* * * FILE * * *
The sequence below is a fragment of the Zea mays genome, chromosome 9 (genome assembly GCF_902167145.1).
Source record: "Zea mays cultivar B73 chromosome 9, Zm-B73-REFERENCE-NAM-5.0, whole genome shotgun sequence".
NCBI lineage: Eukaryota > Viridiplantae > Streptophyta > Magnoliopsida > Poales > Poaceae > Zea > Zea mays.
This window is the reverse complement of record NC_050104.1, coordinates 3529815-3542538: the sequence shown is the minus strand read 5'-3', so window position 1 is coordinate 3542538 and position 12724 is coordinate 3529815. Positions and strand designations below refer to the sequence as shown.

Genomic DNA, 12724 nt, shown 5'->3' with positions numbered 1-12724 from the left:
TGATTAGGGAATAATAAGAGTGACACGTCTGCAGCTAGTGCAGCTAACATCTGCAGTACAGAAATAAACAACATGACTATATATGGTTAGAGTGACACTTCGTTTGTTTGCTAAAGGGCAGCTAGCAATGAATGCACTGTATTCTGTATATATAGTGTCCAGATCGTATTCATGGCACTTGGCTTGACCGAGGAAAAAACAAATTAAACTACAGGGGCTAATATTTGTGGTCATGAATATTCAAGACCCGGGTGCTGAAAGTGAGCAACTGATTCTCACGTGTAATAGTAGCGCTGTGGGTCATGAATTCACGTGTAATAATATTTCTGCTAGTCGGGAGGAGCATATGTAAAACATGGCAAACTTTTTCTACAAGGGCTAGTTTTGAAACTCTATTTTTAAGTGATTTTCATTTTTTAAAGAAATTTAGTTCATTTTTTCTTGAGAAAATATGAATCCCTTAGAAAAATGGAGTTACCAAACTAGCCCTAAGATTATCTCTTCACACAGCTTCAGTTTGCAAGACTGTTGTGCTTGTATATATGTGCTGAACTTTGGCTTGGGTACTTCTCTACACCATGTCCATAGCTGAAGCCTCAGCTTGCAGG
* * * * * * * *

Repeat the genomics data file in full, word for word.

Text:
The sequence below is a fragment of the Zea mays genome, chromosome 9 (genome assembly GCF_902167145.1).
Source record: "Zea mays cultivar B73 chromosome 9, Zm-B73-REFERENCE-NAM-5.0, whole genome shotgun sequence".
NCBI lineage: Eukaryota > Viridiplantae > Streptophyta > Magnoliopsida > Poales > Poaceae > Zea > Zea mays.
This window is the reverse complement of record NC_050104.1, coordinates 3529815-3542538: the sequence shown is the minus strand read 5'-3', so window position 1 is coordinate 3542538 and position 12724 is coordinate 3529815. Positions and strand designations below refer to the sequence as shown.

Genomic DNA, 12724 nt, shown 5'->3' with positions numbered 1-12724 from the left:
TGATTAGGGAATAATAAGAGTGACACGTCTGCAGCTAGTGCAGCTAACATCTGCAGTACAGAAATAAACAACATGACTATATATGGTTAGAGTGACACTTCGTTTGTTTGCTAAAGGGCAGCTAGCAATGAATGCACTGTATTCTGTATATATAGTGTCCAGATCGTATTCATGGCACTTGGCTTGACCGAGGAAAAAACAAATTAAACTACAGGGGCTAATATTTGTGGTCATGAATATTCAAGACCCGGGTGCTGAAAGTGAGCAACTGATTCTCACGTGTAATAGTAGCGCTGTGGGTCATGAATTCACGTGTAATAATATTTCTGCTAGTCGGGAGGAGCATATGTAAAACATGGCAAACTTTTTCTACAAGGGCTAGTTTTGAAACTCTATTTTTAAGTGATTTTCATTTTTTAAAGAAATTTAGTTCATTTTTTCTTGAGAAAATATGAATCCCTTAGAAAAATGGAGTTACCAAACTAGCCCTAAGATTATCTCTTCACACAGCTTCAGTTTGCAAGACTGTTGTGCTTGTATATATGTGCTGAACTTTGGCTTGGGTACTTCTCTACACCATGTCCATAGCTGAAGCCTCAGCTTGCAGG